News / USA

US Congress Approves Stop-Gap Spending Measure

Congressmen walk down the steps of the House of Representatives as they work overnight on a spending bill, on Capitol Hill in Washington, February 18, 2011 (file photo)
Congressmen walk down the steps of the House of Representatives as they work overnight on a spending bill, on Capitol Hill in Washington, February 18, 2011 (file photo)

Multimedia

Audio
Michael Bowman

The U.S. Congress has approved a stop-gap measure to fund the federal government for the next two weeks. The bill, approved Wednesday 91 to 9 by the Senate, postpones a possible government shutdown, and gives Democrats and Republicans a brief window to agree on spending levels for the rest of the fiscal year, which ends in September.

The bill, called a continuing resolution, is one small stride in what members of both political parties say must be a long march to reduce America’s $1.5-trillion federal deficit.

Republican Senator Tom Coburn compares government debt to an illness. "We have a real disease in our country today. And the disease is a cancer that will take away our freedom."

The approved measure trims expenditures by $4 billion in the short term - a down payment on far deeper cuts sought by Republicans, like Senate Minority Leader Mitch McConnell.

"Even though it was only a two-week bill, and a $4 billion reduction in spending, it is the first time I can recall, in the time that I have been here, our actually cutting spending on an appropriation bill," said McConnell.

McConnell said crushing debt is suffocating the U.S. economy. "We have added $3 trillion to the [national] debt since the beginning of the Obama administration, while we have lost 3 million jobs. I think you could argue pretty persuasively that is the worst way to run the government.  And we want to stop that."


The Republican-controlled House of Representatives already has passed a budget bill for the remainder of the fiscal year that slashes spending by more than $60 billion.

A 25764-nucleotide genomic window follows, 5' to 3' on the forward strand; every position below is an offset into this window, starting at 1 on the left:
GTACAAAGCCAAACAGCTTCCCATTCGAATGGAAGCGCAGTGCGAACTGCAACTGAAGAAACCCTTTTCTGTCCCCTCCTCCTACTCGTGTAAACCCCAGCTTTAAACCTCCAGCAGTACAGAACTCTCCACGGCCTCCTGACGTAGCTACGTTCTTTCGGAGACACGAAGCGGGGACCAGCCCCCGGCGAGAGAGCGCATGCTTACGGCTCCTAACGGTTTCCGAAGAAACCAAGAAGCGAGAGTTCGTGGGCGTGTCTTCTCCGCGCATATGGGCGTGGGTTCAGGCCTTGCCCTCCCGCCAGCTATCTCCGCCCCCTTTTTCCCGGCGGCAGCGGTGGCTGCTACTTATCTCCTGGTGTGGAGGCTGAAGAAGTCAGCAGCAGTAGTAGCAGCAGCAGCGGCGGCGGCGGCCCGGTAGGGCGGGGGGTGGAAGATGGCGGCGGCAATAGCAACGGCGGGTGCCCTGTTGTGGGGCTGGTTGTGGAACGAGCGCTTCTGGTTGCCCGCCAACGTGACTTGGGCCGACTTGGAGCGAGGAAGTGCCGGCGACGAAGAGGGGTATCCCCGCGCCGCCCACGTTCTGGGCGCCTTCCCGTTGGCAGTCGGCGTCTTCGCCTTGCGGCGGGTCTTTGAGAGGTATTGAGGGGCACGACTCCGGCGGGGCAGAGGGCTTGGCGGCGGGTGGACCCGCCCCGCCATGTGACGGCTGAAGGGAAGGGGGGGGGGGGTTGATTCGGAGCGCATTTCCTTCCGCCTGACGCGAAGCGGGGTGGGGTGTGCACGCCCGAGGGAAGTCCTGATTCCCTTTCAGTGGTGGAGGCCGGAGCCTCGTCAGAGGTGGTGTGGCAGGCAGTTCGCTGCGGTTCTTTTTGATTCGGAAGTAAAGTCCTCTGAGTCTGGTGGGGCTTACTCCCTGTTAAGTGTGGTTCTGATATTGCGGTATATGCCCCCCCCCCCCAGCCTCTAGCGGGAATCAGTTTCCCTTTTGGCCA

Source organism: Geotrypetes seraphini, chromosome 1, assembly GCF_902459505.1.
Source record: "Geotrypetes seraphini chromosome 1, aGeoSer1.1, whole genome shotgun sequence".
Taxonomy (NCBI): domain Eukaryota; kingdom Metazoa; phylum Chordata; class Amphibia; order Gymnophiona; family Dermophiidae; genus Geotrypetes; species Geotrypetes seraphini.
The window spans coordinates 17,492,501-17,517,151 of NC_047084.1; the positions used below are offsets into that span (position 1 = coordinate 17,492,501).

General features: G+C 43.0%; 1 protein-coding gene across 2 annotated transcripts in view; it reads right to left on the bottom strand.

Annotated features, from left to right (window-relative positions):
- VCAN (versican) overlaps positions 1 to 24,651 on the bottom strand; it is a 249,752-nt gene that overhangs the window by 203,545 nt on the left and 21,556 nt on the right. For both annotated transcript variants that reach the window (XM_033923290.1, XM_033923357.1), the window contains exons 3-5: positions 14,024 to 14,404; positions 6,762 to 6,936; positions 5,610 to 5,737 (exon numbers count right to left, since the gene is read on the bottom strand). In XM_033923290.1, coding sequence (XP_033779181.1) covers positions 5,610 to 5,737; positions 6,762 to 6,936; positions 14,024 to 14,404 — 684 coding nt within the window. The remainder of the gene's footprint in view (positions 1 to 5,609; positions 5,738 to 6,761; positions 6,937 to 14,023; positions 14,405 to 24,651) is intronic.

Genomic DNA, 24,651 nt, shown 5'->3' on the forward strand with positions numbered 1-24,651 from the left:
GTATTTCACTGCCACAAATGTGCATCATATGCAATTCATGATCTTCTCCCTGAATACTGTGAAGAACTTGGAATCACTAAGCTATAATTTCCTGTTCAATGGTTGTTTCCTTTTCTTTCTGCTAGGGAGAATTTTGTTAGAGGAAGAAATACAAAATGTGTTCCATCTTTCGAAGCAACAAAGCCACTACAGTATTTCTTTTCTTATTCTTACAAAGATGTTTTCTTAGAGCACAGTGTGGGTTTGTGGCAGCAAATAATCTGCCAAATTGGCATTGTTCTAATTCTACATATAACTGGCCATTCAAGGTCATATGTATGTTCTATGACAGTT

Democrats, who control the Senate, say the cuts go too far.  "At a time when the gap between the very, very wealthy and everybody else is growing wider, will we try to balance the budget on the backs of the middle class, on the backs of the poor, on the backs of the elderly, the sick, the children?," said Senator Bernie Sanders, an Independent who often votes with the Democrats.

Democratic legislators are proposing more modest cuts, while President Barack Obama has advocated a five-year freeze on domestic non-security spending. Democrats warn severe budget cuts would harm a weak U.S. economic recovery and erode America’s long term competitiveness.

President Obama praised the stop-gap spending bill’s passage and urged Congress to make further progress on a bipartisan basis.

Democratic Senator Richard Durbin struck a somber note after voting for the continuing resolution. "I do not think passing a spending bill for 14 days is anything to celebrate. It is going to take a super-human effort by the White House, as well as congressional leaders, to achieve a new spending bill for the remainder of the year in just two weeks, but we are going to roll up our sleeves and get after it."

Analyst Bill Gallston of the Brookings Institution said that even if current-year spending levels are agreed to, bigger budget battles remain.

"There is a much longer-term conversation that has to begin about the budget for the new fiscal year [2012] and actually for a five-year timeframe. That will be a very difficult conversation."

Gallston said Democrats and Republicans will have to compromise and show flexibility if government shutdowns are to be avoided and America’s fiscal position is to improve.

"If both parties mean what they are now saying, then we are in for a very rough time in the United States."

Polls show the American people angry and worried about federal debt, but divided on whether a government shutdown is beneficial to force fiscal restraint. For now, Washington has a two-week reprieve to try to bridge partisan differences and forge a way forward.

You May Like

Lebanese Media Unite to Support Palestinians in Gaza

Joint newscast billed as Arab world’s first unified news bulletin in support of Hamas-controlled Gaza Strip More

Photogallery Australian PM Alleges ‘Coverup’ at MH17 Crash Site

Meanwhile, Russia's ambassador to Malaysia denies plane's black boxes were opened before they were handed over to Malaysian officials More

Despite Advances in AIDS Treatment, Stigma Lingers